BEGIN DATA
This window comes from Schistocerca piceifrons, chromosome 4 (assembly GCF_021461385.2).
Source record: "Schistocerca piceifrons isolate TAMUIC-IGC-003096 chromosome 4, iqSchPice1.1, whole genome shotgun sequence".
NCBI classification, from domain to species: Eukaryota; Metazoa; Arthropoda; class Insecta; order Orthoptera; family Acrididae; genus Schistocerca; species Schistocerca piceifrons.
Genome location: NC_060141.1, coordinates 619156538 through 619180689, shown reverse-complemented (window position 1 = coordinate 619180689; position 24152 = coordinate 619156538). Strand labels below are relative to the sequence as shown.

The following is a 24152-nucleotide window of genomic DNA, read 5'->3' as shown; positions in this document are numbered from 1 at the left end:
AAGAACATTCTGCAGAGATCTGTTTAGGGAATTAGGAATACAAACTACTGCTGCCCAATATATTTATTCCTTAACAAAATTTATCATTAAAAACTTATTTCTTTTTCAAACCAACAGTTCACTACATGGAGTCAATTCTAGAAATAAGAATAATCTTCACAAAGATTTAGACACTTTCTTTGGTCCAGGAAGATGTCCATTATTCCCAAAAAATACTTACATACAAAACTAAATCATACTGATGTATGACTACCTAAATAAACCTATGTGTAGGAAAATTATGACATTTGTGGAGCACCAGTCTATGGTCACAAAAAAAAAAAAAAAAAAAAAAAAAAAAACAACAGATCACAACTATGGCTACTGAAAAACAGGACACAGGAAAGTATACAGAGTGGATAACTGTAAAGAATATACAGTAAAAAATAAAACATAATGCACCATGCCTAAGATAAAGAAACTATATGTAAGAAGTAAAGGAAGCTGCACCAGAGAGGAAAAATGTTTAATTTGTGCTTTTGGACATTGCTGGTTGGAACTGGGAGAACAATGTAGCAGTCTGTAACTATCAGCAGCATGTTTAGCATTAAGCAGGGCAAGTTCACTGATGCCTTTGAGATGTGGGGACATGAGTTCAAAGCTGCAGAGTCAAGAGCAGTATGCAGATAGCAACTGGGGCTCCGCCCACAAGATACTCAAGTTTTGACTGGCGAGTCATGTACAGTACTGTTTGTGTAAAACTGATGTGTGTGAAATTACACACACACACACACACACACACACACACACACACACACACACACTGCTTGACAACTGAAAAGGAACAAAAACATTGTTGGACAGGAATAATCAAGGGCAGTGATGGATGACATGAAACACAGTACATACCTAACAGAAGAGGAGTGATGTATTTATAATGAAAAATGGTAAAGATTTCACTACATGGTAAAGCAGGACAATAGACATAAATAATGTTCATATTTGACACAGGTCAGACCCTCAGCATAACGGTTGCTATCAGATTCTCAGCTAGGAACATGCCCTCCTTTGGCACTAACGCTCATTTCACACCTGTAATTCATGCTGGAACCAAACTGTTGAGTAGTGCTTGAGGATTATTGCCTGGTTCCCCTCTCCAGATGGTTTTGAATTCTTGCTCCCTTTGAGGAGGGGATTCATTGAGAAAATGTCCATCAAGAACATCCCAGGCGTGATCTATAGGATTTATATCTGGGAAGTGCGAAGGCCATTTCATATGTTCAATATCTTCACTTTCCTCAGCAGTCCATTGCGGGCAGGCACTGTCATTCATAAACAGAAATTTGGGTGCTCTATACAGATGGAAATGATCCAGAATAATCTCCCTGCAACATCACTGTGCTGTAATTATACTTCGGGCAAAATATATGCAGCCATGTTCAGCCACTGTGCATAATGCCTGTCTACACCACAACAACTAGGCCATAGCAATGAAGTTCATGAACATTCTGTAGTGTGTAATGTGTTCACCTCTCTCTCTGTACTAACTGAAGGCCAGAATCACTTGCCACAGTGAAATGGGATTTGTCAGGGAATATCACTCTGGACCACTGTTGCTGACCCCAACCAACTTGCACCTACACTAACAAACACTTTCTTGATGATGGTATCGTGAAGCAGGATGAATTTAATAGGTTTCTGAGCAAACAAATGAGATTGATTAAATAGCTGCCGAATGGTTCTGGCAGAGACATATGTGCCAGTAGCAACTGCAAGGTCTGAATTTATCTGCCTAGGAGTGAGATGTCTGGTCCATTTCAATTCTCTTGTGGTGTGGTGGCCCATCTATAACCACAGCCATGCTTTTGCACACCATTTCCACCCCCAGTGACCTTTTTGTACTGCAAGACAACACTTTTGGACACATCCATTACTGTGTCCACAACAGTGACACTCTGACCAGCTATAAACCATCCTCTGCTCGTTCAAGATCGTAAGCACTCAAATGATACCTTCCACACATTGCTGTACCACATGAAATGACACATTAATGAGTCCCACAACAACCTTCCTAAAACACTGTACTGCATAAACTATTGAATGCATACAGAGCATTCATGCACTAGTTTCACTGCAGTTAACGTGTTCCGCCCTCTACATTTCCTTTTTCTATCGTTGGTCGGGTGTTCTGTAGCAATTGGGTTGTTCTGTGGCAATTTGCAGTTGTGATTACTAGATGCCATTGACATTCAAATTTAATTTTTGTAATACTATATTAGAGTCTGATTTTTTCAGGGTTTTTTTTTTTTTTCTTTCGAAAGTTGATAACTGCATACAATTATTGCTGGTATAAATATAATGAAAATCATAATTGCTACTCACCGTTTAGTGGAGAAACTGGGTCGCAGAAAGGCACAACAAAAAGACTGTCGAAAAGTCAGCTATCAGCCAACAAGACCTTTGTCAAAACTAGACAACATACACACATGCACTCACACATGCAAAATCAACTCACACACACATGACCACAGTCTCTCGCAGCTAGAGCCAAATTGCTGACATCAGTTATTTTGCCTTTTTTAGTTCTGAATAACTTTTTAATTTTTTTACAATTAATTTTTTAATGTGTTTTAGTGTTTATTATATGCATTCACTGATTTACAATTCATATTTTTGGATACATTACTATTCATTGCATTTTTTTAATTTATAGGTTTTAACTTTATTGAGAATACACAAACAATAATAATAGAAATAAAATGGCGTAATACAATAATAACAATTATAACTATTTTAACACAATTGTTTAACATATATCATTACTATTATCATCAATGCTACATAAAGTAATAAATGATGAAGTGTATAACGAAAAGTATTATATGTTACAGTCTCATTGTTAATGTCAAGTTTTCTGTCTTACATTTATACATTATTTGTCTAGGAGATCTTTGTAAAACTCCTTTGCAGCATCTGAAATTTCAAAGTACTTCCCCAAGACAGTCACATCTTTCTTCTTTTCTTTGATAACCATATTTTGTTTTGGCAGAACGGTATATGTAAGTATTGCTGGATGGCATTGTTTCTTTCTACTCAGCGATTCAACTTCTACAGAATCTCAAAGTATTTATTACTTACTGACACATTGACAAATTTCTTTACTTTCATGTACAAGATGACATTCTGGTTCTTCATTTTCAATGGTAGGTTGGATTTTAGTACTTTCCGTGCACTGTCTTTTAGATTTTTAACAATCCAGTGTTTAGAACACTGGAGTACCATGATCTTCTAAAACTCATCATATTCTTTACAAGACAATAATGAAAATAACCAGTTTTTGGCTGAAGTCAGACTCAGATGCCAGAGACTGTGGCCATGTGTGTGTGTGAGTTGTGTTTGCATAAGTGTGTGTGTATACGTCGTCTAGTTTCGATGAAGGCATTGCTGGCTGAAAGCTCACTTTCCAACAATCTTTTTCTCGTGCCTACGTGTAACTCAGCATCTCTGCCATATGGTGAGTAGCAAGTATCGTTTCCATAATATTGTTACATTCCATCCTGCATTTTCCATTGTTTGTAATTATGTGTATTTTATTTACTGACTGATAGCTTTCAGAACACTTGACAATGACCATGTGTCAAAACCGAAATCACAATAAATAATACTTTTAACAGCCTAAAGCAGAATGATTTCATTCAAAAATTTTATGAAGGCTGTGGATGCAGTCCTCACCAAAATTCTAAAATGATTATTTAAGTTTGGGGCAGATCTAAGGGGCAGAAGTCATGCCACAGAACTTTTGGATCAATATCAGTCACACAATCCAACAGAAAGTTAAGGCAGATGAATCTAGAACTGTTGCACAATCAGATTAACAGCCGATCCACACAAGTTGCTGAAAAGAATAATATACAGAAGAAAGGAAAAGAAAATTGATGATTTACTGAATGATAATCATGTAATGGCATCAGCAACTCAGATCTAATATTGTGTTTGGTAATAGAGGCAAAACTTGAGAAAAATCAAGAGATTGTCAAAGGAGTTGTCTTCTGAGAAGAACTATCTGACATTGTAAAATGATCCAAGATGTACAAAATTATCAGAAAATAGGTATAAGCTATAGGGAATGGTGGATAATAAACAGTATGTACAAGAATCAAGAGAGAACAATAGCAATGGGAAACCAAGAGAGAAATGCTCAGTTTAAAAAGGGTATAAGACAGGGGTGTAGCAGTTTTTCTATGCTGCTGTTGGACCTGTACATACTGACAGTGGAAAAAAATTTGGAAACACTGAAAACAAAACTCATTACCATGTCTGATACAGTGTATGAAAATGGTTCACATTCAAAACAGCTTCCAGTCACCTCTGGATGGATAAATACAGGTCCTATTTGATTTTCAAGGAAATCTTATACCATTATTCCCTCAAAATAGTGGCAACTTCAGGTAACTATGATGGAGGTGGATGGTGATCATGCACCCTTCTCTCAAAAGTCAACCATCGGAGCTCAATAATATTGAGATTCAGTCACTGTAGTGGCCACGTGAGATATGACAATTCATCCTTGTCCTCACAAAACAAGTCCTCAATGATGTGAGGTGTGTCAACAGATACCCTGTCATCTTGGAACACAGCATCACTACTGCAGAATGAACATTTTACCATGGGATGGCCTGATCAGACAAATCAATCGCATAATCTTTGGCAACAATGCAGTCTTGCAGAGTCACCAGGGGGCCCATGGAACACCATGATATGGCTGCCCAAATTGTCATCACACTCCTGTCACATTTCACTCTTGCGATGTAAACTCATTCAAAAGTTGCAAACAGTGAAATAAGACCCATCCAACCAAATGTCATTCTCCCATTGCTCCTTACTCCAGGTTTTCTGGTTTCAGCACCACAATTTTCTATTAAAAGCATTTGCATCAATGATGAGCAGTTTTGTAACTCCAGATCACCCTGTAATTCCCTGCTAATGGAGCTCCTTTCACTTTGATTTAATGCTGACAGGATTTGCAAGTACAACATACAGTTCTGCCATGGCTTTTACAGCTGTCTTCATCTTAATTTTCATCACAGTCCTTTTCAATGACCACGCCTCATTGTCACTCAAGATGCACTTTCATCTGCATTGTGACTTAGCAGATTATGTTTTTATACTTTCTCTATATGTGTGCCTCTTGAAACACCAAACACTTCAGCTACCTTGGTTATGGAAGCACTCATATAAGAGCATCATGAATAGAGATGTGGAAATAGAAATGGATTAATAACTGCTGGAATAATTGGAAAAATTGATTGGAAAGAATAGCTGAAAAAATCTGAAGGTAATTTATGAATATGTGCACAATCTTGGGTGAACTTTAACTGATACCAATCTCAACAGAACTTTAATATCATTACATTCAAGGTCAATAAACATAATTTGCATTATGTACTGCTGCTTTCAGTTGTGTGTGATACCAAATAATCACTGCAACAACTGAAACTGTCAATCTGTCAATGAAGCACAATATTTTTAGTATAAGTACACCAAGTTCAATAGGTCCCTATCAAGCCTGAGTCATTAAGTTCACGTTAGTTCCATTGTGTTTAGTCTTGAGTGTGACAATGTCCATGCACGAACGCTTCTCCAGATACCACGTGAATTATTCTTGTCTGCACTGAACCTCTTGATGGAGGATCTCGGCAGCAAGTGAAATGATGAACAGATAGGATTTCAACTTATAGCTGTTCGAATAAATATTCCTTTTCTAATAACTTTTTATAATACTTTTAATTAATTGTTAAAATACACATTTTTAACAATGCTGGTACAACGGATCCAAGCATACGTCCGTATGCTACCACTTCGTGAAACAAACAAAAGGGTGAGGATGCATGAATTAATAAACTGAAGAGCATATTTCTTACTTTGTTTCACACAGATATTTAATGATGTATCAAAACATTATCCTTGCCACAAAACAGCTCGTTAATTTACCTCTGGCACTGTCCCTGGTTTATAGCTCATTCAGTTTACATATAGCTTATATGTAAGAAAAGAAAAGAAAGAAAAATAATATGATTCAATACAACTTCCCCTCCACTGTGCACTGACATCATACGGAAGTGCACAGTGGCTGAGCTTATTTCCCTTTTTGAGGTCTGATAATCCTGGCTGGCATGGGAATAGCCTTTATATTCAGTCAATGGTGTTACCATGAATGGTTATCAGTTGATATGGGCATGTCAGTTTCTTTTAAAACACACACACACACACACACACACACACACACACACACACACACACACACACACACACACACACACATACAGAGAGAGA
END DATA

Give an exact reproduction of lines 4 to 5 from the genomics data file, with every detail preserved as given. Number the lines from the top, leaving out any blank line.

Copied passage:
Genome location: NC_060141.1, coordinates 619156538 through 619180689, shown reverse-complemented (window position 1 = coordinate 619180689; position 24152 = coordinate 619156538). Strand labels below are relative to the sequence as shown.

The following is a 24152-nucleotide window of genomic DNA, read 5'->3' as shown; positions in this document are numbered from 1 at the left end: